NCBI is pleased to announce a Biomedical Data Science Codeathon in collaboration with Carnegie Mellon in Pittsburgh, PA on January 8-10, 2020.
We’re specifically seeking people with experience working with complex diseases, precision medicine, and genomic analyses. If this describes you, please apply! This event is for researchers, including students and postdocs, who are already engaged in the use of bioinformatics data or in the development of pipelines for large scale genomic analyses from high-throughput experiments. The event is open to anyone selected for the codeathon and willing to travel to Pittsburgh.
Potential topics include:
- Virus Genome Graph tools
- Image analysis pipelines
- RNAseq pipelines
- Cancer graph genomes
- Complex Disease Analysis
The event runs from 9 am – 5 pm each day, with an optional social event on the evening of the second day. We will form working groups of five to six individuals, with various backgrounds and expertise, into five to eight teams with an experienced leader. These teams will build pipelines and tools to analyze large datasets within a cloud infrastructure.
There is no registration fee for this event.
Note: Participants will need to bring their own laptop to this program. No financial support for travel, lodging, or meals is available for this event.
After a brief organizational session, teams will spend three days addressing a challenging set of scientific problems related to a group of datasets. Participants will analyze and combine datasets in order to work on these problems. Throughout the three days, we will come together to discuss progress on each of the topics, bioinformatics best practices, coding styles, etc.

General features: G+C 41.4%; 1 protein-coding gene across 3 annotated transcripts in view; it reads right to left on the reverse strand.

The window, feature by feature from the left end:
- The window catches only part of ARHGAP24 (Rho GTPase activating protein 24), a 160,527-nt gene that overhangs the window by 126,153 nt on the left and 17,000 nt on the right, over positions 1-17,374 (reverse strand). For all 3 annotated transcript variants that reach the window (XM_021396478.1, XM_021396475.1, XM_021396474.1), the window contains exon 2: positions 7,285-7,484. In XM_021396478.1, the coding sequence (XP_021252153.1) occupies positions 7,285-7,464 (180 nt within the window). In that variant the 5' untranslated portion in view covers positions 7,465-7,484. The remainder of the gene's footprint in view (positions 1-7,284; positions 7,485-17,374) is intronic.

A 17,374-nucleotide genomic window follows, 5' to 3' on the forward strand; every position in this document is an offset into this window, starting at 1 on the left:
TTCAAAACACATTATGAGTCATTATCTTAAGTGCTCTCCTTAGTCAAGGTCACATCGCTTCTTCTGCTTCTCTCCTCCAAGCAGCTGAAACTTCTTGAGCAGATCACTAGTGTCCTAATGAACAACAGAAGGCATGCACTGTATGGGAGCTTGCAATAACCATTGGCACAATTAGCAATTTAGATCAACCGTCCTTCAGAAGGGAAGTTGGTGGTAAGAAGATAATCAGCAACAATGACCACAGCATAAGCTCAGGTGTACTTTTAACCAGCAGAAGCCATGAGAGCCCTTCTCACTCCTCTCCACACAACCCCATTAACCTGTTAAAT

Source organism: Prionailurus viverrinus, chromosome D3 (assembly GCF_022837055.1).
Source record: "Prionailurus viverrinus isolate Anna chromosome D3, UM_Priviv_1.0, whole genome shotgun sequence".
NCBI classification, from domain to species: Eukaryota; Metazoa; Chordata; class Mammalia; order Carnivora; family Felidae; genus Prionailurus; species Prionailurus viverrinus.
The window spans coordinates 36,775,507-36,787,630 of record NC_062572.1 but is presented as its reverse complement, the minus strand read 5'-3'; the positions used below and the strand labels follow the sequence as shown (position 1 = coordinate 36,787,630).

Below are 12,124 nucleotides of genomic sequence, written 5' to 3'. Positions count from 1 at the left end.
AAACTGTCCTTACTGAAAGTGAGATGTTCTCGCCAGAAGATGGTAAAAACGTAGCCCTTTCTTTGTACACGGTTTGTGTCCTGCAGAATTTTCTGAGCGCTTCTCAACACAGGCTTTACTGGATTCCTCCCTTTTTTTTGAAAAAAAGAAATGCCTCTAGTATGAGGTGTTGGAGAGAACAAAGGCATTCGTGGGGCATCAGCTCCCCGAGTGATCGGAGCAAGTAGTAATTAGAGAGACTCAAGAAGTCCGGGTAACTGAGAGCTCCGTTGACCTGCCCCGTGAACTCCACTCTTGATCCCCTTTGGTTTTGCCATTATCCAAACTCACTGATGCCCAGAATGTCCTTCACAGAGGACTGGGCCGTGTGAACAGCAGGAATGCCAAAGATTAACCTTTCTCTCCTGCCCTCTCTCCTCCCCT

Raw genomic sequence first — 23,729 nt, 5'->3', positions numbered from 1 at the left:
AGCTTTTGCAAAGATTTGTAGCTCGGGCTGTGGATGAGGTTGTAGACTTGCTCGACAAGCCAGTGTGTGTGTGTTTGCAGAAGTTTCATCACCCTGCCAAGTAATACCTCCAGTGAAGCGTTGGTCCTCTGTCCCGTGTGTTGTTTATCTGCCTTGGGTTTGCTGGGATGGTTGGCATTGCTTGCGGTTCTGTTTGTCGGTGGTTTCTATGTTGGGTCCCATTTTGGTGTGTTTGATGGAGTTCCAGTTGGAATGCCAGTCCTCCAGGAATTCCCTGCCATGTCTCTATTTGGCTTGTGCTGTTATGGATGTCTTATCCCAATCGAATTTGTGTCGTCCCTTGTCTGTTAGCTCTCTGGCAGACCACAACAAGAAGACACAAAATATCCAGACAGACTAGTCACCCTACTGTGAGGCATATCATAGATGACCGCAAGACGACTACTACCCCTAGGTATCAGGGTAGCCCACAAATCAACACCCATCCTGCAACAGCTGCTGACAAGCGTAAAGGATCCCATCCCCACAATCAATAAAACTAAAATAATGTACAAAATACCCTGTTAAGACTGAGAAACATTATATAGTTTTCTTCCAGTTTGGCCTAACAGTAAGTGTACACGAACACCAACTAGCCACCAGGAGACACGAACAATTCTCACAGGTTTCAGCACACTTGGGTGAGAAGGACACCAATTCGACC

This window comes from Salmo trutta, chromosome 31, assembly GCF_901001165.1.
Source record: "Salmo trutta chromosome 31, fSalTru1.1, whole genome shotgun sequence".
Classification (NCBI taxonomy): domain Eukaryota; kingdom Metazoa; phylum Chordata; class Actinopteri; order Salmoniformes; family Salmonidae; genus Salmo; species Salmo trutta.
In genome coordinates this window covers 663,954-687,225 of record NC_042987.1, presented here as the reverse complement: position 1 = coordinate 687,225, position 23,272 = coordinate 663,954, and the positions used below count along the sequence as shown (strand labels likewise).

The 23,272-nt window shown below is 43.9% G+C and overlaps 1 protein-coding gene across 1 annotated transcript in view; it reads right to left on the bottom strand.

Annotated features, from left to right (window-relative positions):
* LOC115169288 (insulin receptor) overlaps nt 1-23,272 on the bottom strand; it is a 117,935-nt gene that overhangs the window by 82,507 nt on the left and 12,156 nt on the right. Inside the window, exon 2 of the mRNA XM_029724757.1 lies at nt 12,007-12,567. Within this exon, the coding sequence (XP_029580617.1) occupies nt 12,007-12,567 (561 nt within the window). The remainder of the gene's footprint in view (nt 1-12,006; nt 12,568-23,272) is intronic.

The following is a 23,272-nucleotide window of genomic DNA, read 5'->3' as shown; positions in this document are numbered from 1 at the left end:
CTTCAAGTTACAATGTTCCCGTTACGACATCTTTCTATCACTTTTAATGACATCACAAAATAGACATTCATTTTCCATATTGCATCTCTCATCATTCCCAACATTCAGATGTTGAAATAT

Datasets will come from public repositories such as the cloud-hosted sequence read archive data and contigs derived from these data. Image stacks and phenotype data may also be available from a variety of labs.
We will make all pipelines, other scripts, software, and programs generated in this codeathon available on a dedicated public GitHub repository.
Each team may submit manuscripts describing the design and use of the software tools they created to an appropriate journal such as the F1000Research hackathons channel, BMC Bioinformatics, GigaScience, Genome Research, or PLoS Computational Biology.
Please fill out the application form. Initial applications are due December 15th, 2019 by 3 pm ET. We will select participants based on their experience and their motivation to attend.
We encourage prior participants and prior applicants to apply. We will notify the first round of accepted applicants on December 18th. Accepted applicants have until December 18th at noon ET to confirm their participation. International applicants or those with particular skillsets may be accepted early. If you confirm, please make sure that you can attend, as confirming and not attending prevents other scientists from attending this event.
Entrants retain ownership of all intellectual property rights (including moral rights) in the code submitted to as well as developed in the codeathon. Employees of the U.S. Government attending as part of their official duties retain no copyright on their work and their work is in the public domain in the U.S.
The Government disclaims any rights in the code submitted or developed in the codeathons.
Participants agree to publish the code and any related data in GitHub.
For more information, please contact Ben Busby.